Painting with a Three Year Old in a Prayer Room – Bhutan

After buying a gift of sugar and powdered milk, my friend took me to her mother’s home to meet her family. A taxi drove us outside of town where we were dropped off near an old wood bridge;  someone was giving the bridge a new coat of paint. It was a beautiful day. Peach trees were in blossom Player flags on high poles were fluttering in the breeze. We walked the rest of the way past water fountains, past pigs and a cow in bamboo pens, past hunting dogs tied up in front of a home and past clothes hung up in the sunshine. Looking ahead of me, sitting up on top of a hill, was Karma’s mother and sister traditionally dressed with their black hair cut in the traditional style. Not having a telephone, they didn’t know we were coming. I was offered yak butter tea or tea with milk and sugar and maze, “corn picked, fried and pounded.”

After tea my friend took me into a beautifully decorated prayer room which, among other things, had a photograph of the Dalai Lama, an altar and a cabinet filled with twelve holy books collected between carved boards, wrapped in orange cloth with blue, orange and gold ribbons. The older ones were made up of pages of calligraphy wrapped in silk and tied with a silken ribbon or leather. The classification system consists of tiny satin flags, color coded to match subjects. I painted with my friend’s three year old niece. She was shy, but I gave her a few crayons and paper. In a few minutes she was drawing, too.

They didn’t know I was coming, but my friend’s sister had prepared a full meal. We ate in the livingroom with her mother, sister and niece. The meal consisted of red rice, spinach, cheese potatoes cooked with onions and chilis, pork and green ferns from the forest. I asked how they had prepared our meal since they didn’t know I was coming. They grow their own potatoes. The rest of the meal was prepared from dried foods they had in their home,

This day was special, never to be forgotten.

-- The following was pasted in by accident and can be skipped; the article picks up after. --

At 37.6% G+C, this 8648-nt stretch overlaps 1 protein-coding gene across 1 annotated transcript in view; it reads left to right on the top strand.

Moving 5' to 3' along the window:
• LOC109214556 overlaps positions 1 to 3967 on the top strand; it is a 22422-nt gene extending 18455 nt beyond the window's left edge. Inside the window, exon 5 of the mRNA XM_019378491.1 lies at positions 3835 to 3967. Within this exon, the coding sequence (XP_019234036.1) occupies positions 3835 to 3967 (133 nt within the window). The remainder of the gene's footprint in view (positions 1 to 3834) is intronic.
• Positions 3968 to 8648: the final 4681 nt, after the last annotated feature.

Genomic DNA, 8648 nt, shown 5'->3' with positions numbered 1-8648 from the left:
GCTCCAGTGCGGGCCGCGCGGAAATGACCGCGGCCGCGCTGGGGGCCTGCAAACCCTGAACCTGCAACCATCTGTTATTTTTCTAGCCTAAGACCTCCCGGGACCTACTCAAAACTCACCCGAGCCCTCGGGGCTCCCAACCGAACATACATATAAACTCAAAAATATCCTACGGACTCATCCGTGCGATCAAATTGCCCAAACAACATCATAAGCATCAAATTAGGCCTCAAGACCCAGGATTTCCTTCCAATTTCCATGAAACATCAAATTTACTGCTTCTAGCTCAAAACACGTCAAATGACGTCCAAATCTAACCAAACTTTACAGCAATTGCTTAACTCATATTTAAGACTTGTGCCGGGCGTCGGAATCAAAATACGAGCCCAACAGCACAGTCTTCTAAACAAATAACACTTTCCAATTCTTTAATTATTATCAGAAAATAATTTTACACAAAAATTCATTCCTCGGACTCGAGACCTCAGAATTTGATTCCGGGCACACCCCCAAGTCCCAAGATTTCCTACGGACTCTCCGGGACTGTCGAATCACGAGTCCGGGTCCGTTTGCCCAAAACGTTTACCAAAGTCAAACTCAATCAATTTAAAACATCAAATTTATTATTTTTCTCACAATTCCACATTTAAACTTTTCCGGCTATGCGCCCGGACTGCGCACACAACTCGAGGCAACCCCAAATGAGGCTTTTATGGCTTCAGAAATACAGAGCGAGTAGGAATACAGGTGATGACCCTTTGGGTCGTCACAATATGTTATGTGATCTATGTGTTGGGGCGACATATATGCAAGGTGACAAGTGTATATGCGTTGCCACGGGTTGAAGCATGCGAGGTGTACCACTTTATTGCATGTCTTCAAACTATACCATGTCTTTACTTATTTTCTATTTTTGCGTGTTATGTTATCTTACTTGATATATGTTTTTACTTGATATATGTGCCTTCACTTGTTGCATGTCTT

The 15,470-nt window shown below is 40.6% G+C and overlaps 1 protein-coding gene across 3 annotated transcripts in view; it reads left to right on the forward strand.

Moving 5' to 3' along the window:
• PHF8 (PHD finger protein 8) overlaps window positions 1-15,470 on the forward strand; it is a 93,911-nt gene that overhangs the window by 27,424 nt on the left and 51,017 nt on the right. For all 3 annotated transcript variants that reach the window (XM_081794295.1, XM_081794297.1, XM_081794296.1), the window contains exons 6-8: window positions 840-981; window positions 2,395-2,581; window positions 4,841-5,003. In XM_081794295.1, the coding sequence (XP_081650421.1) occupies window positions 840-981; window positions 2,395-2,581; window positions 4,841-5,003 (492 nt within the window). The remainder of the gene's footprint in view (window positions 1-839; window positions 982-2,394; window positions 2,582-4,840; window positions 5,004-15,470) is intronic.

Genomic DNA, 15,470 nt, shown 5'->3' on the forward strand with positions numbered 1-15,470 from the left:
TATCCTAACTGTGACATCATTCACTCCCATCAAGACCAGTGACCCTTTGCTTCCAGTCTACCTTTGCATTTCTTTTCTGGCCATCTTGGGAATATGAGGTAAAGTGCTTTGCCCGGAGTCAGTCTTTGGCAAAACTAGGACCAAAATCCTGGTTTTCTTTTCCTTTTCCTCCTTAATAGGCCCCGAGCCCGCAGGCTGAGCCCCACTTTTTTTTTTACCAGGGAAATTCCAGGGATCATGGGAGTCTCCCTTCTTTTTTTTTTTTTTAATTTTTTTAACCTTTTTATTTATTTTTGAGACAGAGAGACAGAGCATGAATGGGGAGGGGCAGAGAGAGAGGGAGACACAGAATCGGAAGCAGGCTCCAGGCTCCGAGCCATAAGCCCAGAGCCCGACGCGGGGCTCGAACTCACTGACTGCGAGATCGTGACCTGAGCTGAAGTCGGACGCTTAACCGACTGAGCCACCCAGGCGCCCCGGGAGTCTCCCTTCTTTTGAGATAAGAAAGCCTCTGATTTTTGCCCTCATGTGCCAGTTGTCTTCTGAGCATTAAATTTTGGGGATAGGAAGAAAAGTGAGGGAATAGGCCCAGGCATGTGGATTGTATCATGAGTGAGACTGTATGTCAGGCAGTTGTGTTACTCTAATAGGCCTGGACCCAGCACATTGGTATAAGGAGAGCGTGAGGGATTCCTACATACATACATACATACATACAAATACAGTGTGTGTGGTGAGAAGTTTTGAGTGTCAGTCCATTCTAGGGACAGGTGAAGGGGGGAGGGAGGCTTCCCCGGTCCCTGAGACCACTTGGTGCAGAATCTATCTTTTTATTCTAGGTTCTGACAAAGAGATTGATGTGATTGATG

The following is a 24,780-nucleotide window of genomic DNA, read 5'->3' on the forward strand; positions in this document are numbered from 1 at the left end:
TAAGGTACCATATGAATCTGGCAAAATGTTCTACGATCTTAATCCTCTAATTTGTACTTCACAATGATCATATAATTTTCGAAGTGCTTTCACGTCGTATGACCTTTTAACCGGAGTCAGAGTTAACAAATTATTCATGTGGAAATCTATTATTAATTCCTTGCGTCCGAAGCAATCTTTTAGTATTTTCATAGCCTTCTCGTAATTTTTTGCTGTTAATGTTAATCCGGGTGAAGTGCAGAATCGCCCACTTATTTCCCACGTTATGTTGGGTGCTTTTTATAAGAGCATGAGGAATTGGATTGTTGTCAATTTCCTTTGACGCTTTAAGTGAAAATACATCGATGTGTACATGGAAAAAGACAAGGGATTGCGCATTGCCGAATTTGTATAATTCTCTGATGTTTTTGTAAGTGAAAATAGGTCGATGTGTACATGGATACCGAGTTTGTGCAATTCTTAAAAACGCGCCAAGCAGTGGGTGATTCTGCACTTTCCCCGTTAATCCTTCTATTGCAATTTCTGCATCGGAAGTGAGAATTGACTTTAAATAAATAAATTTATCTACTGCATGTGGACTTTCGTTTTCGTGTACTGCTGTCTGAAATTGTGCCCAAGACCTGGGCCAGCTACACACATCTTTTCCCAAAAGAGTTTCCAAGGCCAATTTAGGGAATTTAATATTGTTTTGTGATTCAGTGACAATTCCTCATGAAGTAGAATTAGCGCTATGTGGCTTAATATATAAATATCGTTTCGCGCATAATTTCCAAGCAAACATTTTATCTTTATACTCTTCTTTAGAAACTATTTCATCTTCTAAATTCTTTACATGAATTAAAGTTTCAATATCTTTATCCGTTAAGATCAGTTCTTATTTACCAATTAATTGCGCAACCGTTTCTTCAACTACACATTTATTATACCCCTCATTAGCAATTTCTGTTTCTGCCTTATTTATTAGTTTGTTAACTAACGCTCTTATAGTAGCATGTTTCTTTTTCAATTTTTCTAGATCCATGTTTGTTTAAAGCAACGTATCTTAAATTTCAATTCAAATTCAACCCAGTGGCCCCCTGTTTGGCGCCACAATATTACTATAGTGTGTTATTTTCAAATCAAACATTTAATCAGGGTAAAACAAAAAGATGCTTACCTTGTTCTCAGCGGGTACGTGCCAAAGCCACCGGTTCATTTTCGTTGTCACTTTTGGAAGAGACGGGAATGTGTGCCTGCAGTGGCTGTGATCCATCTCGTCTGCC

6 thoughts on “Painting with a Three Year Old in a Prayer Room – Bhutan

  1. Well, I’ll be honest …I read the last line of the post but it was the photo and title that pulledme in …my instant thought was …your in Bhutan …your painting with a three year old …in a prayer room …in Bhutan …I’m at work in crappy suburb on the east coast of the US …these are the moments that shouldn’t be forgetten as they are all too few and far apart and leave memories that last a lifetime and change one’s perspective on life forever …reminds me of my time in the Himalayas …the kids in Sudan, Ethiopia and Cambodia. Thanks for that


    • Ha ha ha I see what you mean about the expresion on her face. Yes, I’ll have to work on that. Yes, these trips that can be short create memories that last a lifetime and do change one’s perspective of life. What is interesting is I emailed her aunt to ask permission to use the story and photo and her name, Karma. Because there are so many Karma’s I thought it would be OK. She wrote back to me giving me the OK AND told me her son lives in the same city in America that my son lives in. So we connected again after ten or more years. Thanks for the note, John.


  2. It is a privilege to visit a country like Bhutan because of the regulations in allowing the entry of visitors. My husband has been there for work once and really was so impressed by the country and its culture. He told me that it is like the Switzerland of the Himalayas. 😉


    • I haven’t been to Switzerland but the towns and villages were very interesting. I had a week alone while my husband hiked so I was adopted by a family and they included me in some of their activities like going to the temple and going to some of the homes. Yes, very special indeed. One shop owner took me in the back and we played dress up. She dressed both of us in beautiful clothes she kept in an armoire. She wore turquoise stones about two inches in size made up into a necklace. There was some made up of coral too.


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